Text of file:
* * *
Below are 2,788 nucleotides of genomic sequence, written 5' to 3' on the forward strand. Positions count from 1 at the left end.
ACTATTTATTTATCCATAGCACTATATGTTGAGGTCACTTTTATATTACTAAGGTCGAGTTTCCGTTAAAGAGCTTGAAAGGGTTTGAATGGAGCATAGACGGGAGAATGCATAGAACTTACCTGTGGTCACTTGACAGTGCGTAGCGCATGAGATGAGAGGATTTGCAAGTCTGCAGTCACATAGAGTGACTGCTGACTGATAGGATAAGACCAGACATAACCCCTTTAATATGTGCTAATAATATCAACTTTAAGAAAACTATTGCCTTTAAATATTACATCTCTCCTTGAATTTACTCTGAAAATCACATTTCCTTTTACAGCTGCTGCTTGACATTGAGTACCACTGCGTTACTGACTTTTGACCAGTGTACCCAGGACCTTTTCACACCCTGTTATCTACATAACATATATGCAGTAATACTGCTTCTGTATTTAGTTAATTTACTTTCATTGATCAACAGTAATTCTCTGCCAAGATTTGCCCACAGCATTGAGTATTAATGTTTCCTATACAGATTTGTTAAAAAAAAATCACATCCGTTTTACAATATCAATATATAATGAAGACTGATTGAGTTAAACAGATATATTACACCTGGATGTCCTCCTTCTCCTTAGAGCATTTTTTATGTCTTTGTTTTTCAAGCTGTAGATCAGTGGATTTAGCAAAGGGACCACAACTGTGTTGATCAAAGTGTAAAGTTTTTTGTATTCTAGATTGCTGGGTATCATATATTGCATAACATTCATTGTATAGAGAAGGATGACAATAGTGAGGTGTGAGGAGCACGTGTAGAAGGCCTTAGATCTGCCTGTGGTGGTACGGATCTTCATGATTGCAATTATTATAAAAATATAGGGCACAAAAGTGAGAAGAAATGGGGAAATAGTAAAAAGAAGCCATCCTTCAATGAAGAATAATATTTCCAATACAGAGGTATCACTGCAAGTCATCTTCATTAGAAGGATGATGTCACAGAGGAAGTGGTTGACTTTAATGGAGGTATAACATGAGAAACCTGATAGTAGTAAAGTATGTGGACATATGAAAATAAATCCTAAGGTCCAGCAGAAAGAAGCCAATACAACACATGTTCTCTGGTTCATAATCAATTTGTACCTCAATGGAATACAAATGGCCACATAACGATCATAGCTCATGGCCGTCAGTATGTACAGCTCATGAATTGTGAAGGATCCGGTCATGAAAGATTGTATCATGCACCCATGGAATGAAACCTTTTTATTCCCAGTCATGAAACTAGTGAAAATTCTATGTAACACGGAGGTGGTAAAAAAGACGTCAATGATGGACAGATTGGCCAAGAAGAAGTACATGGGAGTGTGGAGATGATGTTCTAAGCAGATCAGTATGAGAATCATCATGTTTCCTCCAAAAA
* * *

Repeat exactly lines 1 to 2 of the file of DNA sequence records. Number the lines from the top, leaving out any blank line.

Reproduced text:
Below are 2,788 nucleotides of genomic sequence, written 5' to 3' on the forward strand. Positions count from 1 at the left end.
ACTATTTATTTATCCATAGCACTATATGTTGAGGTCACTTTTATATTACTAAGGTCGAGTTTCCGTTAAAGAGCTTGAAAGGGTTTGAATGGAGCATAGACGGGAGAATGCATAGAACTTACCTGTGGTCACTTGACAGTGCGTAGCGCATGAGATGAGAGGATTTGCAAGTCTGCAGTCACATAGAGTGACTGCTGACTGATAGGATAAGACCAGACATAACCCCTTTAATATGTGCTAATAATATCAACTTTAAGAAAACTATTGCCTTTAAATATTACATCTCTCCTTGAATTTACTCTGAAAATCACATTTCCTTTTACAGCTGCTGCTTGACATTGAGTACCACTGCGTTACTGACTTTTGACCAGTGTACCCAGGACCTTTTCACACCCTGTTATCTACATAACATATATGCAGTAATACTGCTTCTGTATTTAGTTAATTTACTTTCATTGATCAACAGTAATTCTCTGCCAAGATTTGCCCACAGCATTGAGTATTAATGTTTCCTATACAGATTTGTTAAAAAAAAATCACATCCGTTTTACAATATCAATATATAATGAAGACTGATTGAGTTAAACAGATATATTACACCTGGATGTCCTCCTTCTCCTTAGAGCATTTTTTATGTCTTTGTTTTTCAAGCTGTAGATCAGTGGATTTAGCAAAGGGACCACAACTGTGTTGATCAAAGTGTAAAGTTTTTTGTATTCTAGATTGCTGGGTATCATATATTGCATAACATTCATTGTATAGAGAAGGATGACAATAGTGAGGTGTGAGGAGCACGTGTAGAAGGCCTTAGATCTGCCTGTGGTGGTACGGATCTTCATGATTGCAATTATTATAAAAATATAGGGCACAAAAGTGAGAAGAAATGGGGAAATAGTAAAAAGAAGCCATCCTTCAATGAAGAATAATATTTCCAATACAGAGGTATCACTGCAAGTCATCTTCATTAGAAGGATGATGTCACAGAGGAAGTGGTTGACTTTAATGGAGGTATAACATGAGAAACCTGATAGTAGTAAAGTATGTGGACATATGAAAATAAATCCTAAGGTCCAGCAGAAAGAAGCCAATACAACACATGTTCTCTGGTTCATAATCAATTTGTACCTCAATGGAATACAAATGGCCACATAACGATCATAGCTCATGGCCGTCAGTATGTACAGCTCATGAATTGTGAAGGATCCGGTCATGAAAGATTGTATCATGCACCCATGGAATGAAACCTTTTTATTCCCAGTCATGAAACTAGTGAAAATTCTATGTAACACGGAGGTGGTAAAAAAGACGTCAATGATGGACAGATTGGCCAAGAAGAAGTACATGGGAGTGTGGAGATGATGTTCTAAGCAGATCAGTATGAGAATCATCATGTTTCCTCCAAAAA